Thursday, December 27, 2012

Wash U learns from recent mistakes

I can't say how much protest and outcry there was 6 years ago when Washington University demolished Prince Hall. The small sampling of comments I saw ranged from my own howls of protest, to some general agreement and "isn't it a shame" head-nodding, to the also-typical endorsement of the status quo - "Well, it was a hard building to work with" and "Oh, you can't save every building."

Maybe, though, just maybe, Wash U heard some of those protests, and listened, and learned.

The recently completed renovation of Umrath Hall has taken a building of similar size, scale and difficulty, and radically transformed its interior into a modern academic setting, while leaving its venerable stone exterior untouched. The solution was both extreme and extremely creative - take off the roof, remove the entire interior, and rebuild it from the inside out. Umrath was built as a dormitory, and like its demolished contemporary Prince Hall, it was divided by load-bearing walls into a warren of small spaces and non-communicating interiors. The gut rehab removed those walls to allow an all-new interior to go in with modern hallways and larger spaces.

It is the kind of respectful, thoughtful, and inventive project that should have happened at Prince Hall. But Prince was less prominently visible - Umrath forms a busy and popular plaza space along with the 1970s Mallincrodt Hall and also has a striking relationship with Graham Chapel. Prince was also less aethetically striking - Umrath has a prominent central archway and tower that makes it one of the most charming buildings on campus. Prince had no historic interiors, while Umrath had the original men's dining hall, a flexible space with beautiful wood trim and carvings. And Prince had something of a reputation as the red-headed stepchild of campus, the little building that nobody wanted. Booted from department to department over the decades, saddled with a misguided sunken plaza from the 1950s, it didn't inspire enough love or loyalty to save it from the wrecking ball.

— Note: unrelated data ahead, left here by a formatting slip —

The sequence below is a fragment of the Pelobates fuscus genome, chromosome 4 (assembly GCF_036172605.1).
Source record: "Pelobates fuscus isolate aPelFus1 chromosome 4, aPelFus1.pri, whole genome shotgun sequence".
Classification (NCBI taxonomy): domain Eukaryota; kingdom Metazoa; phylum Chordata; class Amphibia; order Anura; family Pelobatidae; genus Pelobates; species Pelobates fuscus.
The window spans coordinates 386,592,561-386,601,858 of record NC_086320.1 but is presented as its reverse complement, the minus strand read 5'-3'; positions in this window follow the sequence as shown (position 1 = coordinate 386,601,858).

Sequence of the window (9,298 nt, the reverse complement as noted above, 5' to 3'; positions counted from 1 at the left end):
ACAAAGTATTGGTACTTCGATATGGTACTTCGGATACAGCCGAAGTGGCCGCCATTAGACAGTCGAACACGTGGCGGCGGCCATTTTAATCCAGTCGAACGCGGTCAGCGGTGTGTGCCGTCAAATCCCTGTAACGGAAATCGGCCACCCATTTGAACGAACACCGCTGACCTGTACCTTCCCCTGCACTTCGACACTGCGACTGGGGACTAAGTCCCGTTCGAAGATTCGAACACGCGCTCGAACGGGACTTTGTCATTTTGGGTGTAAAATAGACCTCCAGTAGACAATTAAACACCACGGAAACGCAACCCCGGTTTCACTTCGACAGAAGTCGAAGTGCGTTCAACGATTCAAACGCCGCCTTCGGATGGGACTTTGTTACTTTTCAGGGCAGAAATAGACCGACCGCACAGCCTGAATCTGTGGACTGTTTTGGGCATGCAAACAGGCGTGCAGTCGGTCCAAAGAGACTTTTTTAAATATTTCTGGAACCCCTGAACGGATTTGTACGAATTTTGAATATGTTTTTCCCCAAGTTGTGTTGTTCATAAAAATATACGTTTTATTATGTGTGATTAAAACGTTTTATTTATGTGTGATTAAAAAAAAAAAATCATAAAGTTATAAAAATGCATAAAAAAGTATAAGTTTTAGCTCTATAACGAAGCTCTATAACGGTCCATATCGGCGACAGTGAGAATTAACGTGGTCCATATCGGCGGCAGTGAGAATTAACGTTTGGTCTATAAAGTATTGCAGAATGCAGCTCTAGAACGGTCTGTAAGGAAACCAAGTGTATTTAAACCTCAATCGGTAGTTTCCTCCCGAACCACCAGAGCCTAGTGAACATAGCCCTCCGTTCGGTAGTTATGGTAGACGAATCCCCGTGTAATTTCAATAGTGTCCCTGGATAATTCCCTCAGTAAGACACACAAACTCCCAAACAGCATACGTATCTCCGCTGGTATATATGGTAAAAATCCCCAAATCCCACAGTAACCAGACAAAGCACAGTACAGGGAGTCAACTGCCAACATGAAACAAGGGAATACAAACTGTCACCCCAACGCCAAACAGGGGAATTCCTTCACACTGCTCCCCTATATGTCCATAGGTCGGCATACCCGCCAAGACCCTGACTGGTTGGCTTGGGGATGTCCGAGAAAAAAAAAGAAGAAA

Whenever the University touts the amazing collection of circa-1900 buildings that forms the core of the main campus, they must forever acknowledge a permanent black mark on the list. Perhaps that mark because a lesson that helped push Umrath towards renovation instead of replacement - but it remains a heavy price to have paid.

Read a full account of the Umrath renovation here.


Anonymous said...

And now the Wash U medical campus expansion is bent upon tearing down the last two brick/limestone buildings from the 1900s on Kingshighway to put up more stucco/glass boxes.(sigh)

Anonymous said...

This is off topic, but...

You referred to a 1989 Post Dispatch article about Rodney Winfield on your Built St. Louis website. Would you happen to have a copy of that article?
Ruthie Kirk

sara said...

I'd like to use one of your pictures on the Built St. Louis Site for non-Commercial purposes. How can I contact you?
Kind regards